Whether an injury is acute or chronic, there is never a good reason to try to "work through" the pain of an injury. When you have pain from a particular movement or activity, STOP! Continuing the activity only causes further harm.
Some injuries require prompt medical attention (see "Who Should I See for My Injury?"), while others can be self-treated. Here's what you need to know about both types:
When to Seek Medical Treatment
You should call a health professional if:
To learn about treating sports injuries, see "How Are Sports Injuries Treated?"
When and How to Treat at Home
If you don't have any of the above symptoms, it's probably safe to treat the injury at home—at least at first. If pain or other symptoms worsen, it's best to check with your health care provider. Use the RICE method to relieve pain and inflammation and speed healing. Follow these four steps immediately after injury and continue for at least 48 hours.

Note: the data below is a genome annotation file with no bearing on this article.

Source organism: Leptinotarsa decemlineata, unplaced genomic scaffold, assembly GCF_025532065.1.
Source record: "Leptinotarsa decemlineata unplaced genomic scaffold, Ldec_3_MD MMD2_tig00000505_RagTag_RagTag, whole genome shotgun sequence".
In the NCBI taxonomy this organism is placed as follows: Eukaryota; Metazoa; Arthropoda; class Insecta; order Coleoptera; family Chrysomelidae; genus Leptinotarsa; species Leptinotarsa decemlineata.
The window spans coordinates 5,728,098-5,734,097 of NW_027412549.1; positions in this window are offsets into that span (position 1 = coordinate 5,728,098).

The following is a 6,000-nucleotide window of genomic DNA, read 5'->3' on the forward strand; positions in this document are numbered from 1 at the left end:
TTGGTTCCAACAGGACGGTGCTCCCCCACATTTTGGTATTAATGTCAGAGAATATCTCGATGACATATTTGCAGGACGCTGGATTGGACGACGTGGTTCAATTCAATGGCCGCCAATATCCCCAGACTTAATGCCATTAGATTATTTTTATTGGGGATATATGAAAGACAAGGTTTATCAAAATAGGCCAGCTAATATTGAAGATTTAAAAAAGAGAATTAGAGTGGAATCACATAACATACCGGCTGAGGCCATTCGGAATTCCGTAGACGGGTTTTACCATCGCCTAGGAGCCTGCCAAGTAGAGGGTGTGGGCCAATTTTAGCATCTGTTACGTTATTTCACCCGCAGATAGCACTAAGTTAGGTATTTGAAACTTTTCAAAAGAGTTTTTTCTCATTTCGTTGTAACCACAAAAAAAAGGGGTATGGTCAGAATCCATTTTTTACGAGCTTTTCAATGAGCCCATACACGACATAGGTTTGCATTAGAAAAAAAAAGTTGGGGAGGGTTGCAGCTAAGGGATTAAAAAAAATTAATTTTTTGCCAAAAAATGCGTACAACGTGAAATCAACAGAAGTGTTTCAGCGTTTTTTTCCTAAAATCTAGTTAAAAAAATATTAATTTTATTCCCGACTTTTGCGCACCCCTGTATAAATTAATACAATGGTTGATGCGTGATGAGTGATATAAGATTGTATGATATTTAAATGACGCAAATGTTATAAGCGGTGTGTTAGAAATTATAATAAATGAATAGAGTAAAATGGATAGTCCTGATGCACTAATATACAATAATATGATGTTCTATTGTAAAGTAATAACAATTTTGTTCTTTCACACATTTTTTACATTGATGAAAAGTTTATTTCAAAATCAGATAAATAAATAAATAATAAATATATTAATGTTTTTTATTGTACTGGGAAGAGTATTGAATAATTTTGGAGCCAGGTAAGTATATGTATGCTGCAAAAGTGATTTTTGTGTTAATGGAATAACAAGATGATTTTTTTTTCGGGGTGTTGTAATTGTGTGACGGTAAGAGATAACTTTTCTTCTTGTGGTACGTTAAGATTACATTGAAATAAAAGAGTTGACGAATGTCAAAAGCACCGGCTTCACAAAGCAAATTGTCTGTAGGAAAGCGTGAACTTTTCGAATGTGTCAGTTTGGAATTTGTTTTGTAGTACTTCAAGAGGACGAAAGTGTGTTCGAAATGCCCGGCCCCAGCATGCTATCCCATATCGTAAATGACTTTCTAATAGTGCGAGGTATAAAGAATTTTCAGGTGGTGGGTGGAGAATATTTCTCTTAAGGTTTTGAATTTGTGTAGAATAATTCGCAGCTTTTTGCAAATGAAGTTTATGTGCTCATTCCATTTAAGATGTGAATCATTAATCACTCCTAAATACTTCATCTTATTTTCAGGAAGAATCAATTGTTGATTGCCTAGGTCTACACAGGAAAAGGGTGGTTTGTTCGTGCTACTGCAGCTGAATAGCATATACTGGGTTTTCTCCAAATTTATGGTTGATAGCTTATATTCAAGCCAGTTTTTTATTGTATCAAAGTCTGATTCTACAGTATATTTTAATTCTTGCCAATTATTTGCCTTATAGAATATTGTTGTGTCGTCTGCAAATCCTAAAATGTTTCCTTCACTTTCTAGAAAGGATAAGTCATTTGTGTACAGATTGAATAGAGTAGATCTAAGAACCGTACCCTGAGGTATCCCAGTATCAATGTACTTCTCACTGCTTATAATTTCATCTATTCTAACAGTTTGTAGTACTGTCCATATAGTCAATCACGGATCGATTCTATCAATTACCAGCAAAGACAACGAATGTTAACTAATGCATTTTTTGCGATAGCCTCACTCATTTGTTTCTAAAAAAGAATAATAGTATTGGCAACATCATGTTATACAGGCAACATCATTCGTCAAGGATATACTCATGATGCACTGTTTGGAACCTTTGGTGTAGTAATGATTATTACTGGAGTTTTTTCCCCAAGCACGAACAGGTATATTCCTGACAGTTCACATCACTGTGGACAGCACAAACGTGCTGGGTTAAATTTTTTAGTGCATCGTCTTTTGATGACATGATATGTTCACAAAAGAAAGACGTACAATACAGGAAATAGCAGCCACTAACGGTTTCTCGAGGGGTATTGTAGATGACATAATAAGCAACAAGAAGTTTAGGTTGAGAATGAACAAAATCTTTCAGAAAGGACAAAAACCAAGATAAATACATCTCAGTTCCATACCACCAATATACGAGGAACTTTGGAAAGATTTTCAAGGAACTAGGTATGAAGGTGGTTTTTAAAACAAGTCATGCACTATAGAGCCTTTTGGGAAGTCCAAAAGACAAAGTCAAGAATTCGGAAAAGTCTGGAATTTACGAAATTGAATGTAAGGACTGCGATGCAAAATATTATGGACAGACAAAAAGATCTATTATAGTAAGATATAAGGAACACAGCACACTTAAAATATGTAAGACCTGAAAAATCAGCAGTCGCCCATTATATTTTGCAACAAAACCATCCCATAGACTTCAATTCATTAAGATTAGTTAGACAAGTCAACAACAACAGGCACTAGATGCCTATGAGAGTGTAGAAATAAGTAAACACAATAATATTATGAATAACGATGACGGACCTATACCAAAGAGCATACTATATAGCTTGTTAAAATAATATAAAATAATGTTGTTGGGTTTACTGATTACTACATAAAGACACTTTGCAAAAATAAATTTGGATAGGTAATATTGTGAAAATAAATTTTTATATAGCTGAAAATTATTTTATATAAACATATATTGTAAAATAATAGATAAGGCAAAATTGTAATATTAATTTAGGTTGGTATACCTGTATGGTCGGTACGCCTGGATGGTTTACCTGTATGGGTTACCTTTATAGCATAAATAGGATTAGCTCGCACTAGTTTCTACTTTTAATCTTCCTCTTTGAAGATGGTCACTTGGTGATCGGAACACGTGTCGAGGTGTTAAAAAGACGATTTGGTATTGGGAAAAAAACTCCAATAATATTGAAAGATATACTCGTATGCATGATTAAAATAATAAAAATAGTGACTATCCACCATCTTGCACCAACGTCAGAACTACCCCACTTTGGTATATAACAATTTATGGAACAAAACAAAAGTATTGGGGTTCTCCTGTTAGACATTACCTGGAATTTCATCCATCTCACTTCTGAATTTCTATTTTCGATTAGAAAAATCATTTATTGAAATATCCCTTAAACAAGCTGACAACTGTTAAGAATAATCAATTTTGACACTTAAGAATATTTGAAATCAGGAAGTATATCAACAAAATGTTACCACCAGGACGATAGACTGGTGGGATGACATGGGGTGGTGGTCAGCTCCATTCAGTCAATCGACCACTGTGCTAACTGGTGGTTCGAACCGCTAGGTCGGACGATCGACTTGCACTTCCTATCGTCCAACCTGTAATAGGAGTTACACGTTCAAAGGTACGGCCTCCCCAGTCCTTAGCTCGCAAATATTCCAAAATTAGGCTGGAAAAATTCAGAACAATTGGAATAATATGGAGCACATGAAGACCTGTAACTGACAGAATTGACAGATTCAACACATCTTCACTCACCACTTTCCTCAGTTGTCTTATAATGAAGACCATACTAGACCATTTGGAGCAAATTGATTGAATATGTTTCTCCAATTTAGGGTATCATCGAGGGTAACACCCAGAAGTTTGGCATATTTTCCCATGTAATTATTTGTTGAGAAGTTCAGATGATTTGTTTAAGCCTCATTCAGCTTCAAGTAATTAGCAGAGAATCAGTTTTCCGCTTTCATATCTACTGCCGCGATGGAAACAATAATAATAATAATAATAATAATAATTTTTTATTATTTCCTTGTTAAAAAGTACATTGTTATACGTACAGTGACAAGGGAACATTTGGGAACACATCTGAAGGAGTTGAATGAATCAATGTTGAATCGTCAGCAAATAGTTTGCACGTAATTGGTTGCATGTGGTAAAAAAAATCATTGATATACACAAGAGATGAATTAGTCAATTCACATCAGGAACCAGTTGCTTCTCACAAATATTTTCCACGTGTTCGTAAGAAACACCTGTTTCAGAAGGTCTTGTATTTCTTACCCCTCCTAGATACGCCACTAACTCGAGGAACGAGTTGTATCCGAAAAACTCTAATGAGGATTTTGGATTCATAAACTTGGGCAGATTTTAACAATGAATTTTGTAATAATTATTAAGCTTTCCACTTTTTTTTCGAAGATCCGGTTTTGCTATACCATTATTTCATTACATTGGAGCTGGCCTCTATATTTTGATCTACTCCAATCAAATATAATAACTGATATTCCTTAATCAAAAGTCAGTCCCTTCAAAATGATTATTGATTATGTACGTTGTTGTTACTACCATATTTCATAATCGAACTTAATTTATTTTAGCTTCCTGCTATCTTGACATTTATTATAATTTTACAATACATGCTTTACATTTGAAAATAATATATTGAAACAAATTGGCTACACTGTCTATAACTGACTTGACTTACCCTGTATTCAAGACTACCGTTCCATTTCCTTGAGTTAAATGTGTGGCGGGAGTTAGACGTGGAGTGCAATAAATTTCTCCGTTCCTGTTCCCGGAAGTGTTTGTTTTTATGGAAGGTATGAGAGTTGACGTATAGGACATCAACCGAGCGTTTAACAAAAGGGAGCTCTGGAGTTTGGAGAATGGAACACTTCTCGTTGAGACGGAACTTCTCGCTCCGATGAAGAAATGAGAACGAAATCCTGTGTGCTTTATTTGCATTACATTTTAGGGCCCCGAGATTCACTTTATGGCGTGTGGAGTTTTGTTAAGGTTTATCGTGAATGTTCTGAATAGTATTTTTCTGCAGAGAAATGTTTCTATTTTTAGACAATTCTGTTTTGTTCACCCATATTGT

Although severe injuries will need to be seen immediately in an emergency room, particularly if they occur on the weekend or after office hours, most sports injuries can be evaluated and, in many cases, treated by your primary health care provider.
Depending on your preference and the severity of your injury or the likelihood that your injury may cause ongoing, long-term problems, you may want to see, or have your primary health care professional refer you to, one of the following:
Although using the RICE technique described previously can be helpful for any sports injury, RICE is often just a starting point. Here are some other treatments your doctor or other health care provider may administer, recommend, or prescribe to help your injury heal.
Nonsteroidal Anti-Inflammatory Drugs (NSAIDs)